You’re stopped at a traffic light in South Portland, a stop sign in Portland or highway exit ramp in Falmouth, when suddenly – WHAM! a vehicle hits you from behind. You’ve been rear-ended. What should you do next?
In Maine, You’re Not Considered at Fault if You’re Rear-Ended
Every Maine driver is expected to operate their vehicle under control. That means being able to avoid an obstacle in the road ahead. If you’re following the rules of the road and stopped in traffic, waiting to make a turn, or just stopped, drivers behind you should be able to stop, go around you safely, or pay the consequences, regardless of road conditions. If it’s snowy or icy or rainy, they should allow extra time and distance, and be extra cautious.
Make Sure Everyone’s OK
First things first. Check on people before property. Is everyone in your vehicle OK? If it’s safe to get out of your vehicle, check on occupants of other vehicles involved. If there’s even the slightest injury (a bump, bruise – anything), call 911.
Check for Vehicle Damage
If it’s safe, get out of your vehicle and check the damage to all vehicles. Leave the vehicles where they are unless it’s completely unsafe. If you see ANY damage at all – no matter how minor it looks – we recommend that you…
Technically, Maine police only respond to accidents on public roads with bodily injury or combined property damage over $1,000. We recommend calling 911 even if you think there’s less than that, for 3 reasons:
- It takes nothing to cause $1,000 damage to a vehicle. Even a bumpers cost more than that, with all the technology modern bumpers contain (airbag sensors, rear cameras, etc.). Also, modern bumpers are designed to be part of “crumple zones”. What may look like a cracked bumper often masks greater damage underneath. Police (and drivers) are notorious for underestimating the cost of damages.
- The police will get the proper information. You’re stressed. Even if you trade information with the other driver, you’re likely to forget something that will be important to the insurance company.
- Stories can change. People are much less likely to change a story they told the police at the scene – a story that’s now part of a written report. In our Portland area insurance agency, we hear it often: injuries “appear” in days after the accident; someone who admitted fault at the scene later says it was YOUR fault; insurance information is revealed to be incorrect or fabricated. Having the police take the report makes these situations less likely.
While You Wait for the Police, Get the Other Party’s Information
Whether or not you take our advice to call 911, at least get the other driver’s:
- Name, address, and phone number
- Driver’s license number (make sure the addresses match the one they gave you)
- License plate number, and year, make & model of their vehicle (their registration will have this info).
This is important! Very often, the police gather this info but will not give this information to you at the scene. Instead, they give you a “report number”, and tell you the insurance company can call for that info. The problem is that those reports can take days or weeks to be available. Meanwhile, you want to get your car fixed.
Tip: Take pictures of these documents with your cell phone.
Report Your Accident to Insurance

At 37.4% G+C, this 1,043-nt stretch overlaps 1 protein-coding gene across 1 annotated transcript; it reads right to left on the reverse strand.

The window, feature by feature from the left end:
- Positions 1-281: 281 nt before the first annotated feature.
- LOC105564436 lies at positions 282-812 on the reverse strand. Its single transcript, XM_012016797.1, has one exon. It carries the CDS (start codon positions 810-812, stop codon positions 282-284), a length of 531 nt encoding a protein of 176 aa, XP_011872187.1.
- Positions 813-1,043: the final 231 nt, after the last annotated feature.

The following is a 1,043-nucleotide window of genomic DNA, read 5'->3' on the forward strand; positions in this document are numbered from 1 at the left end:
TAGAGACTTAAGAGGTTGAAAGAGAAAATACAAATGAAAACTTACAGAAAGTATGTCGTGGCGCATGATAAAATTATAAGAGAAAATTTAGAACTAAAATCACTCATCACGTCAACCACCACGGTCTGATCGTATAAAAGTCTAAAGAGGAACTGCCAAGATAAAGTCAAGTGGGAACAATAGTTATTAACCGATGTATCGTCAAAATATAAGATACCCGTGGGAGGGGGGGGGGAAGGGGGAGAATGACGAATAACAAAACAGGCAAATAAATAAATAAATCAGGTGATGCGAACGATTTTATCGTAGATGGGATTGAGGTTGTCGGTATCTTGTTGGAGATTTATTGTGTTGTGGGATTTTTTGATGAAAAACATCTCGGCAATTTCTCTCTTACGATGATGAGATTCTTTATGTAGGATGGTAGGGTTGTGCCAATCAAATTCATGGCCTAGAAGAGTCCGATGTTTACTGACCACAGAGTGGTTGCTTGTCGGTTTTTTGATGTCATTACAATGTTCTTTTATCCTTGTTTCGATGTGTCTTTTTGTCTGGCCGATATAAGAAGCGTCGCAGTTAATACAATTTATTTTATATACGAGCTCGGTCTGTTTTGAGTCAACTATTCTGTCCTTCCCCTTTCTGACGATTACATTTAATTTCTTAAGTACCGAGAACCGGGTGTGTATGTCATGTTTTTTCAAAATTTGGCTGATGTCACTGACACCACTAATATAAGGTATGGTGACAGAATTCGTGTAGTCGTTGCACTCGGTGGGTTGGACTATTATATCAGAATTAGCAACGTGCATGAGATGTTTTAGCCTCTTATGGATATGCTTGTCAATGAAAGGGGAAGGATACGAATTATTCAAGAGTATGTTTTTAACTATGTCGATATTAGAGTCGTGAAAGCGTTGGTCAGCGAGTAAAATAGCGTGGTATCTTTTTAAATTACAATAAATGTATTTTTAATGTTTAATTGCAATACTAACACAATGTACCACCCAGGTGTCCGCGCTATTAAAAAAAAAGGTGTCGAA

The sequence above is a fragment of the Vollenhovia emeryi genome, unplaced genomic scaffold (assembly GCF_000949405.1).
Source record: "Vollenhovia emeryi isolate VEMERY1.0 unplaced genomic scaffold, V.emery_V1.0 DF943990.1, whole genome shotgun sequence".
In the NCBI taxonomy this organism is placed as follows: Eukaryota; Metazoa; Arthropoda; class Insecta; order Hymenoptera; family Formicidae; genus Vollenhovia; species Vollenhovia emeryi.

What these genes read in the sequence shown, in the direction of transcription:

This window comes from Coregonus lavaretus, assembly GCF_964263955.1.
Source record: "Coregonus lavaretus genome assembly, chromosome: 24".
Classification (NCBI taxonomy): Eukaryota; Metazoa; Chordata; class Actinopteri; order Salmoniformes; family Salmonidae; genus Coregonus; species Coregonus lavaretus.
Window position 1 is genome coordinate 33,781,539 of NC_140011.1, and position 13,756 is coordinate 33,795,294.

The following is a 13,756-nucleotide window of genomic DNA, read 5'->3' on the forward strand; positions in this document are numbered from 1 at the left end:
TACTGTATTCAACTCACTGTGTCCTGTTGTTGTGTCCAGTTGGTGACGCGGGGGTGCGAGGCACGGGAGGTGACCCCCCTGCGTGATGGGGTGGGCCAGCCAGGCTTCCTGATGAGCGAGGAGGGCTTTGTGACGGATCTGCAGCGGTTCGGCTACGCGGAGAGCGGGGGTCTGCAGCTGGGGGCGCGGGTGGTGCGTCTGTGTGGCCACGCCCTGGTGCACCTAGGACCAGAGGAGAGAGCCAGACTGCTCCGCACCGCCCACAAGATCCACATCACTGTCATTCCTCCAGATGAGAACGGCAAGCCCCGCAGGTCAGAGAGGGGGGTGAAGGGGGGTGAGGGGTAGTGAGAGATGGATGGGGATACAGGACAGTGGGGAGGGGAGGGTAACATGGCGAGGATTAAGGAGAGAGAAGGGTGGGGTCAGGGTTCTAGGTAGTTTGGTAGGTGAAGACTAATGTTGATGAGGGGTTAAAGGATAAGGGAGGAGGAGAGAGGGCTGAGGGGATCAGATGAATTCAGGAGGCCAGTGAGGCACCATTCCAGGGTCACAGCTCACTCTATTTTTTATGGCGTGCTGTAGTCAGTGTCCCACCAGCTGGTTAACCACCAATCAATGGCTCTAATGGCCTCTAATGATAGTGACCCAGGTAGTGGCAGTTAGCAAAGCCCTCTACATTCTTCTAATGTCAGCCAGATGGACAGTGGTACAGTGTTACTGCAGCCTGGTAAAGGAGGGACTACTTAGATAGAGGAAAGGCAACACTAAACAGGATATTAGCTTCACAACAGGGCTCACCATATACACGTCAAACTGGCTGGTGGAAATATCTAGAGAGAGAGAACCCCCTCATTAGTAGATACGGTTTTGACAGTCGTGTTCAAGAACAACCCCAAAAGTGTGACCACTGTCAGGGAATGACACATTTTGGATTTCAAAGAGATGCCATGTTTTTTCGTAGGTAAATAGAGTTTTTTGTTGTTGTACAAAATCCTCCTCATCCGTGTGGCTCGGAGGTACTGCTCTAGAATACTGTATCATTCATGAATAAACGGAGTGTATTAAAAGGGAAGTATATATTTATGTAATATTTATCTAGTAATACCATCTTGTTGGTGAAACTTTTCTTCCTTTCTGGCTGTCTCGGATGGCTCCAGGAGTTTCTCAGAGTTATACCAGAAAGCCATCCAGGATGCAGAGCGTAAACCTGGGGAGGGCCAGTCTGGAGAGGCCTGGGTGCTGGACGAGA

In the case of a not-at-fault accident, call your agent, not your insurance company (you did buy from an agent, not one of those 800 numbers, didn’t you?) If you’re a client of ours, report your claim to Noyes Hall & Allen.
Armed with the proper information about the other driver and their insurance, we can do what your insurance company cannot do:
- Help you verify that their insurance is valid;
- Start the claim with that company.
- Advise you whether to file a claim on your own policy, depending upon your circumstances.
Who Pays to Fix Your Vehicle?
If the at-fault party has valid insurance, their policy should pay these costs:
- Repair your vehicle;
- Rent a comparable replacement vehicle while yours is unable to be driven;
- Medical expenses for anyone in your vehicle (some companies will make you collect from your own Medical Payments coverage first, and reimburse your insurance company).
Not everyone has valid insurance. Just because the other driver has an insurance card in their glove box, that doesn’t mean that policy is in force. Even though it’s state law to have liability insurance, 5% of Maine drivers don’t. If the driver happens to be from out of state, that percentage might be as high as 25% (Mississippi). In that case, you’ll want to know what to do if you’re hit by somebody without insurance.
Should You Use Your Own Insurance?
Here’s why it’s better to have the at-fault party’s insurance pay for your damages.
- The claim stays off your insurance policy;
- You don’t have to pay the collision deductible;
- There’s no dollar or time limit for rental reimbursement.
Some insurance companies accept fault more quickly than others. Some situations are more cut-and-dry. The insurer is entitled to conduct their own investigation before accepting responsibility. Meanwhile, you may decide to put a claim under your own policy, pay the deductible, and move on.
If your insurer recovers the damages from the at-fault party’s insurer, they will reimburse the deductible to you, and wipe it off your insurance record. If they cannot collect, the accident will show as an “at fault” accident on your record, and you may pay higher rates in the future.
Each accident is different, and so is each person. Your independent insurance agent can provide personal advice and advocate for you. If you have questions about Portland Maine area auto insurance, or Maine commercial vehicle insurance, contact a Noyes Hall & Allen agent at 207-799-5541.